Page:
M People are Dreaming, or at least that is what the title of their single would lead us to believe. Strangely, the cover artwork tells us a different story as all of the band members appear to be awake, so unless they are day dreaming, then none of this makes any sense (nor incidentally does gwackmoopigpog). On the remix we find four babes asleep and quite likely dreaming. Or if they aren't dreaming of something, then someone else is dreaming of them. Reciprocal!
Exactly where we find artwork to remix is a bit of an unknown, especially when we remix songs like Take 5 by Northside which achieved the dizzy heights of number 40 in the British charts. Why have we remixed this obscure song, simply because we had a great photo of five babes and needed a song with the number five in its title. On the original single cover artwork we find what appears to be an elementary grade student's paper-mache version of a man on a motorcycle. On the remix are the five babes we mentioned, who are ripe for the taking, hence 'Take 5'. You see how that works?
Single Covers, Singles Of The 1960s, Special Remixes, Winter Warmers, Outdoors, Public, Safe For WorkGene Pitney sings to us in his melodious fashion about what happens (In The) Cold Light Of Day. But all we learn from the original single cover artwork is that Mr Pitney owns a brown suede jacket and green slacks (isn't that what they were called in the 60s?) On the remix we find a babe standing in the cold light of day. We can see that is it light as there isn't a cloud in the sky and we know it is cold because of all the snow there and abouts. Shiver!
Another remix for 70s glam rockers T-Rex and their single Metal Guru. On the original cover artwork we find a fuzzy haired Mr Bolan, the title of the song and of course the name of the artist. No metal. On the remix we find a babe dressed all in silver, and done in a relatively stylish way, so when it comes to fashion, she would certainly qualify in the metal guru category. Aluminum!
Brr.... It's December and the days are getting shorter, and the nights longer (which isn't always a bad thing). Here we find that Girls Aloud are of a similar mind as they tell us that Life Got Cold. On the original single cover artwork, though, they don't look that cold, even if one of them is wearing both a t-shirt and a jacked. On the remix we find a babe for who life has gotten very cold, not least as she is walking through a snow-tipped forest with no jacket or t-shirt. Chilly!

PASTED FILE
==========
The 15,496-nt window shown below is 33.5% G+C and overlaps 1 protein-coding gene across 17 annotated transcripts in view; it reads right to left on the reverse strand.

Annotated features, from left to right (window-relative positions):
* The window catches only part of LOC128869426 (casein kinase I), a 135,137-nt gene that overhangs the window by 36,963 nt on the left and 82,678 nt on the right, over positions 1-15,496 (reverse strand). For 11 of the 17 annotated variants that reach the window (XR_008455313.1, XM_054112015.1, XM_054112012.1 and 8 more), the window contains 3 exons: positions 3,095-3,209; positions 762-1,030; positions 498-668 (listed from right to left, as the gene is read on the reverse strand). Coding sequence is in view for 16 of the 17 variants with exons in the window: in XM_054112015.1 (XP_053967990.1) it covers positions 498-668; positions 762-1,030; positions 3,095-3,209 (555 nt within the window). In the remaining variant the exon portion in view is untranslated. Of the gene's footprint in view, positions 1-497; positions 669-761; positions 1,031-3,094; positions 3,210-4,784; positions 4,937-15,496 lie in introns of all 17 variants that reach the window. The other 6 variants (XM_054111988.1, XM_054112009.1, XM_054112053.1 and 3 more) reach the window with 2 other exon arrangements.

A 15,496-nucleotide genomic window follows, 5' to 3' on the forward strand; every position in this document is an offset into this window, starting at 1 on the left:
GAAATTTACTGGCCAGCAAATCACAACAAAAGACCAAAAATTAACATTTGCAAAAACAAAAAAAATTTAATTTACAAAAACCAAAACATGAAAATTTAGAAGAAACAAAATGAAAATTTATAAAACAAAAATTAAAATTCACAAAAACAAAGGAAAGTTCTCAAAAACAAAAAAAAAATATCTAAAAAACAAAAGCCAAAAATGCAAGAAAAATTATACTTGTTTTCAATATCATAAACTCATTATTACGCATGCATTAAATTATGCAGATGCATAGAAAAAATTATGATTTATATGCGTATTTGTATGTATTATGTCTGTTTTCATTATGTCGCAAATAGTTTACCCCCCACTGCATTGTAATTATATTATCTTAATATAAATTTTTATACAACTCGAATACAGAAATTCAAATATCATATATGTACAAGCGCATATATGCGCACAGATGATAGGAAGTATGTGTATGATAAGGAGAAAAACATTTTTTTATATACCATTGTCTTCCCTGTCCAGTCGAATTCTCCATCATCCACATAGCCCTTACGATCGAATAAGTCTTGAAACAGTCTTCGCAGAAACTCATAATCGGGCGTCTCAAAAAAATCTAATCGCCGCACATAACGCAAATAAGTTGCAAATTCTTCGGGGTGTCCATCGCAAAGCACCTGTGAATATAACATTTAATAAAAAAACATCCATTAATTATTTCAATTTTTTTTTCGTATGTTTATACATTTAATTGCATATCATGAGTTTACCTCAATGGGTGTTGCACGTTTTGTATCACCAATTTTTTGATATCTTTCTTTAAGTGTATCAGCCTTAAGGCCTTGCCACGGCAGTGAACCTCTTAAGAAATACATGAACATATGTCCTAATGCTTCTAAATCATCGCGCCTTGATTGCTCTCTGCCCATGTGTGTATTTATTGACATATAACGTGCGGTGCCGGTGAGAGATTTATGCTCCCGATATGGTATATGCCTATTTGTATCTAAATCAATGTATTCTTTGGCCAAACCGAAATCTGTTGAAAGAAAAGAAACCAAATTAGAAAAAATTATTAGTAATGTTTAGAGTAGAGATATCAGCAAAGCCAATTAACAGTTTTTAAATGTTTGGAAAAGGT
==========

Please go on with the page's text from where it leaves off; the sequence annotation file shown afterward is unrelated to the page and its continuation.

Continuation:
When you release a song whose title is Naked And Sacred, as Maria Nayler has done, you ought to think more carefully about what should go on the front cover artwork. For example, the picture of the babe wearing a miter but otherwise nude on the remix would be an example of what would reflect the song title. Sitting on a bench in what looks like a college changing room, taking off (or putting on) a shoe doesn't really cut it. Locker!
What would you expect to find on the front artwork for Cutt Off by Kasabian? Maybe it is what might just, if you squinted at it in the right light, appear to be a man's face covered in a cloth, with his forehead all stripey like. That is clearly what the band thought when they put the single cover together. On the remix we find a babe holding a pair of scissors to a top she is wearing which is precariously short in the first place. One snip and it truly will be cut off. Severed!
What I Got Is What You Need is the bold statement made by Unique. And if what it is that you need happens to be a white triangle against a backdrop of a pink and yellow square, then the original single cover artwork does, indeed, have what you need. So in that sense, the addition of a babe who does seem to have pretty much everything you might need to the front cover is probably not for you. On the other hand, if white triangles aren't your thing... Necessity!
When you issue an instruction such as Strip Me, as Natasha Bedingfield has done, you would expect the front cover of the album to allude in some way or other to the act of stripping. On the original artwork we don't find any evidence of this. On the remix, something not at all unexpected has happened. Some babe was walking through a builders yard singing the song and the construction workers took her instruction way too literally. Rewind!
Another remix for Eurythmics, this time for their single Angel. On the original cover artwork we find the lead singer in monochrome. Is that all it took in the early 1990s to become angelic? We don't know. But we do know that on the remix, the monochrome theme is continued, but that the babe has an enormous pair. Of wings, we meant. Surely this would qualify as angelic, not just by 1990s standards, but even today? We think so. Cherub!